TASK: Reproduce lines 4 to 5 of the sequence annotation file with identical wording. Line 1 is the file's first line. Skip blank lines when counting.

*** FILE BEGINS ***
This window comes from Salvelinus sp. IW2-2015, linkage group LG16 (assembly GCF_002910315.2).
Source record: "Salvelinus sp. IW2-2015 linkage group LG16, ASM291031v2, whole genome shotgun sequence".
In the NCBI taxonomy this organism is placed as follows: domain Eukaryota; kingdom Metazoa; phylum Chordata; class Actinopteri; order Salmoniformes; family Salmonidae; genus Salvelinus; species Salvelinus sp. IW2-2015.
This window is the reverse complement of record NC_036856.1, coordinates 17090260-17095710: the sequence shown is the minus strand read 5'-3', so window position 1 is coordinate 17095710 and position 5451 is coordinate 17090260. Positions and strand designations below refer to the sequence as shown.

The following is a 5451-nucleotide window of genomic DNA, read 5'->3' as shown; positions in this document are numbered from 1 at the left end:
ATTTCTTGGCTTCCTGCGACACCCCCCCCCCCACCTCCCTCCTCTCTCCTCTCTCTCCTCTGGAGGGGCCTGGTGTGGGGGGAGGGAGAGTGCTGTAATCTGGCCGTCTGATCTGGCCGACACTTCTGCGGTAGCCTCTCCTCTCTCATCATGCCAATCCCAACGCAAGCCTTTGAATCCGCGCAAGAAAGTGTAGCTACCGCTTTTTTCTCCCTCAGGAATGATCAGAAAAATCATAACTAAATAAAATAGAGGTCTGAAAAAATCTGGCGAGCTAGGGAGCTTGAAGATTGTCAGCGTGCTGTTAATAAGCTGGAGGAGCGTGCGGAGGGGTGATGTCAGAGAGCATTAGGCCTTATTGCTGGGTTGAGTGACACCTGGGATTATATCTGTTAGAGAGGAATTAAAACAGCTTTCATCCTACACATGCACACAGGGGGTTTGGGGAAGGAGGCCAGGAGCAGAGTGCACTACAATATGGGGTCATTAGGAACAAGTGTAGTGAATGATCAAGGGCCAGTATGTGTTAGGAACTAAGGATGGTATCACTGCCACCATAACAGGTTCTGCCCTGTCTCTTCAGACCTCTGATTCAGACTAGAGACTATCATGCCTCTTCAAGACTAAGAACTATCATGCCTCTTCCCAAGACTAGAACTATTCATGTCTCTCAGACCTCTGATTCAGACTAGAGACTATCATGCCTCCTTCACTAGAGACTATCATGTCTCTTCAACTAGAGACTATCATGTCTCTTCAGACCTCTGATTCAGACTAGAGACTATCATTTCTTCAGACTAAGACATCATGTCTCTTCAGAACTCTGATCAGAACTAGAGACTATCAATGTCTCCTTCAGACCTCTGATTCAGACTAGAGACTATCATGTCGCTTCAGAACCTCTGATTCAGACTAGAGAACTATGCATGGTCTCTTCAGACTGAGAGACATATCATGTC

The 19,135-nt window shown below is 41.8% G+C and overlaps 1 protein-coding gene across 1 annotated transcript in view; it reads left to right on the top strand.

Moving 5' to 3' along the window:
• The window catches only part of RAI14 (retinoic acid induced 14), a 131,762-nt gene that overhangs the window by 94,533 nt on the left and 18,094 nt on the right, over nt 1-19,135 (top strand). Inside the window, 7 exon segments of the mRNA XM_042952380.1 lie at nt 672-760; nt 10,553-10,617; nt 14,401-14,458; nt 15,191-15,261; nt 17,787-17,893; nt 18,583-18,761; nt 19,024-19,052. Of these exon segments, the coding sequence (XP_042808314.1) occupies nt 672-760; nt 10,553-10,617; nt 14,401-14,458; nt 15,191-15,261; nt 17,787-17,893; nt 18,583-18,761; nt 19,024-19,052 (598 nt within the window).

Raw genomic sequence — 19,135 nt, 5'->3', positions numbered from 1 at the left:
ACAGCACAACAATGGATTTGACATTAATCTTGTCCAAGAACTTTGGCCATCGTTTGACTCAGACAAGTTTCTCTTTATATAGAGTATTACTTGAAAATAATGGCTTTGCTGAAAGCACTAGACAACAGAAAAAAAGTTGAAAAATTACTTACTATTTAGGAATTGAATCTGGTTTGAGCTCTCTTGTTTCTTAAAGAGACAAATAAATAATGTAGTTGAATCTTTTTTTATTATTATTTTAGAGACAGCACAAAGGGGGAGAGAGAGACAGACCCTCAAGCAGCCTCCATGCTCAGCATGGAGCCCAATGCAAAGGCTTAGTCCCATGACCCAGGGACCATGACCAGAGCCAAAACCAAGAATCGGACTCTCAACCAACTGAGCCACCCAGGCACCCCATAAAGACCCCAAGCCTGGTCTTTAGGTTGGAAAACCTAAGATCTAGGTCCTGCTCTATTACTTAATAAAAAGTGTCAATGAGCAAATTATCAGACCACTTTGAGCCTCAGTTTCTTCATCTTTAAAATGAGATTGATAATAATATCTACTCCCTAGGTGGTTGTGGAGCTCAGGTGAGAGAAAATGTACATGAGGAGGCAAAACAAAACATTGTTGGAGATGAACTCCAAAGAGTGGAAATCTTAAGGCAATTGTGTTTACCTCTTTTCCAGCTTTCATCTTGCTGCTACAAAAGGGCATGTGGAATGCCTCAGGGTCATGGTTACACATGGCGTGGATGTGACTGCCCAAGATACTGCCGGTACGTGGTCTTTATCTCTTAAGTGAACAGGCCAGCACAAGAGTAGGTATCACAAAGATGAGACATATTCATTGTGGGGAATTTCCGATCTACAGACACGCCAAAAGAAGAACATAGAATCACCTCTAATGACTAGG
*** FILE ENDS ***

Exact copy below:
This window is the reverse complement of record NC_036856.1, coordinates 17090260-17095710: the sequence shown is the minus strand read 5'-3', so window position 1 is coordinate 17095710 and position 5451 is coordinate 17090260. Positions and strand designations below refer to the sequence as shown.

The following is a 5451-nucleotide window of genomic DNA, read 5'->3' as shown; positions in this document are numbered from 1 at the left end: